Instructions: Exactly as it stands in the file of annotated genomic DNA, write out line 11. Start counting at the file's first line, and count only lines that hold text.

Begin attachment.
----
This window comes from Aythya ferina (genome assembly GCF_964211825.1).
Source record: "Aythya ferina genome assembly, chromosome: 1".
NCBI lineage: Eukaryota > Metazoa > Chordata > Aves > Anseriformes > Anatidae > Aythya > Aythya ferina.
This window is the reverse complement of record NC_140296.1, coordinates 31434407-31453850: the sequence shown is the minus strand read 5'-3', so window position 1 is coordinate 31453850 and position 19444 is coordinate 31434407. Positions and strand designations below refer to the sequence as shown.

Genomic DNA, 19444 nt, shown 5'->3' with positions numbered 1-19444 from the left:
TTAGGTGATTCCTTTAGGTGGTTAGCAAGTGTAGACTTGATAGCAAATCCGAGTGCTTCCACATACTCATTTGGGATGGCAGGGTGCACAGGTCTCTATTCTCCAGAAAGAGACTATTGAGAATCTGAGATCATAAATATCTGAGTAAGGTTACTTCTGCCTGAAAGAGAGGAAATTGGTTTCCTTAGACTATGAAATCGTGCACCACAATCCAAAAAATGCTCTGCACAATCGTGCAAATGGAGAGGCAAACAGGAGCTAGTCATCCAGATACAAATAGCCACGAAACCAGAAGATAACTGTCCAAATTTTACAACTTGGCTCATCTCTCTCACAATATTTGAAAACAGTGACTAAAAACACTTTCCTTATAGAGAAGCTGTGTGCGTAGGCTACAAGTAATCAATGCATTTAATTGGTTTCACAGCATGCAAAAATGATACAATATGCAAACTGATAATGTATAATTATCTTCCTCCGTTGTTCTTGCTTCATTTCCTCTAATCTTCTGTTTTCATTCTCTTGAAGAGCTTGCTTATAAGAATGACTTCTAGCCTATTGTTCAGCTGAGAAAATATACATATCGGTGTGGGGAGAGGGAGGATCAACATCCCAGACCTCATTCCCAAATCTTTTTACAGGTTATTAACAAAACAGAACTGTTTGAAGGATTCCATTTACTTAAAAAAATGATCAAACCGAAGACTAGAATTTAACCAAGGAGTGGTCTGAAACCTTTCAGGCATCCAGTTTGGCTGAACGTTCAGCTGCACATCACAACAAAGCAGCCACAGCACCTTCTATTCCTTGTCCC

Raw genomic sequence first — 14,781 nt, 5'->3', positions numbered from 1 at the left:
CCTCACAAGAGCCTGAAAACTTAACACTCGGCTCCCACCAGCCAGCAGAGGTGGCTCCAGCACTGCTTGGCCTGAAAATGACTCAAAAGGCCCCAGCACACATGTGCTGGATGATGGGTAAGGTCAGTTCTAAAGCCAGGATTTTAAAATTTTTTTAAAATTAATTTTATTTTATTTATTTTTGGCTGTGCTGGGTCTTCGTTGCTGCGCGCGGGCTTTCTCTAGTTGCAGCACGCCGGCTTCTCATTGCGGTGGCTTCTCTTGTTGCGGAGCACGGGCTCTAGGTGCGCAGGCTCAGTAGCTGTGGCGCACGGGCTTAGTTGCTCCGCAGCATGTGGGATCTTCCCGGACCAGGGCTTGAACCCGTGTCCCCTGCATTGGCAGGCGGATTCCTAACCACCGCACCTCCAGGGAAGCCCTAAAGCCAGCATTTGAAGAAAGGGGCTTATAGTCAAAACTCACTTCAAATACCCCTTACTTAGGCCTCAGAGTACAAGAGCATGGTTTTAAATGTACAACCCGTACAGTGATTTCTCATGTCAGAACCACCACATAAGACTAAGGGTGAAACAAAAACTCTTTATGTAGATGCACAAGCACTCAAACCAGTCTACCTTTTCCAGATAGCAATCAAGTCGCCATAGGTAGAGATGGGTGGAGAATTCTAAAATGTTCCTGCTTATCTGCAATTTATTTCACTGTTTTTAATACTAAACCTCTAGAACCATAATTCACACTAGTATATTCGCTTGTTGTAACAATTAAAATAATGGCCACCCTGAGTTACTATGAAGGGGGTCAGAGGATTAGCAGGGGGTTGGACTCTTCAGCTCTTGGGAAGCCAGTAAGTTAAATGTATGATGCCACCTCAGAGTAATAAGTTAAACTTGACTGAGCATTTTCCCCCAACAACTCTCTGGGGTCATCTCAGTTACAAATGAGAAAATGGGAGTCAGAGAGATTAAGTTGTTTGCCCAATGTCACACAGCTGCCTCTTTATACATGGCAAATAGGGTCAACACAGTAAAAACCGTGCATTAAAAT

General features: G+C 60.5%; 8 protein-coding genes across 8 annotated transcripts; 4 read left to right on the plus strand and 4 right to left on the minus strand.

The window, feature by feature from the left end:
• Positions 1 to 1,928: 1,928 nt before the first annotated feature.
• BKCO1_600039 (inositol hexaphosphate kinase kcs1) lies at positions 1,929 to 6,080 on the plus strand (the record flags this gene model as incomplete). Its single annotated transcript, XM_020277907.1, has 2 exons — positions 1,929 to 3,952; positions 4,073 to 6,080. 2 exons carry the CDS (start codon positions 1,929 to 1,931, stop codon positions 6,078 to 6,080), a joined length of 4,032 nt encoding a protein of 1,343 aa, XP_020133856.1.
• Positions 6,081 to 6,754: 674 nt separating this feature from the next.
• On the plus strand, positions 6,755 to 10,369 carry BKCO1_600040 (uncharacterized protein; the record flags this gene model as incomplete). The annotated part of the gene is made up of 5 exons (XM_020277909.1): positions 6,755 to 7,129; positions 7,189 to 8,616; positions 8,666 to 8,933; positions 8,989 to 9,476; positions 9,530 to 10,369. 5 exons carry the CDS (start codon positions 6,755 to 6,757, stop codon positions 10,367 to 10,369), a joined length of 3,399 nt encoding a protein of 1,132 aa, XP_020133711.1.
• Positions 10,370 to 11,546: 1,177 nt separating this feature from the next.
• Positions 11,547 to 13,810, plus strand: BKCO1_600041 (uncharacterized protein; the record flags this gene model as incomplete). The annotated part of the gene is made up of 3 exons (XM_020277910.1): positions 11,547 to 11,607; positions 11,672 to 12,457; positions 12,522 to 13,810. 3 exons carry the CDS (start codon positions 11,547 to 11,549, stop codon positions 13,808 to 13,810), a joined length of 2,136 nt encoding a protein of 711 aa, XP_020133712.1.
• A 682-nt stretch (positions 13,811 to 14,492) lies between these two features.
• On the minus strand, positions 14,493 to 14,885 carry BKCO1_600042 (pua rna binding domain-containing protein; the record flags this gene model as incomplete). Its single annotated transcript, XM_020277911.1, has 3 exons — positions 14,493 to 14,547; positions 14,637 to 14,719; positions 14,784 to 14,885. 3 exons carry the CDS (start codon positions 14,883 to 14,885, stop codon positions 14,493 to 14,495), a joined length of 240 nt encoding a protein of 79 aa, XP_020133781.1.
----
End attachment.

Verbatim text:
• Positions 1 to 1,928: 1,928 nt before the first annotated feature.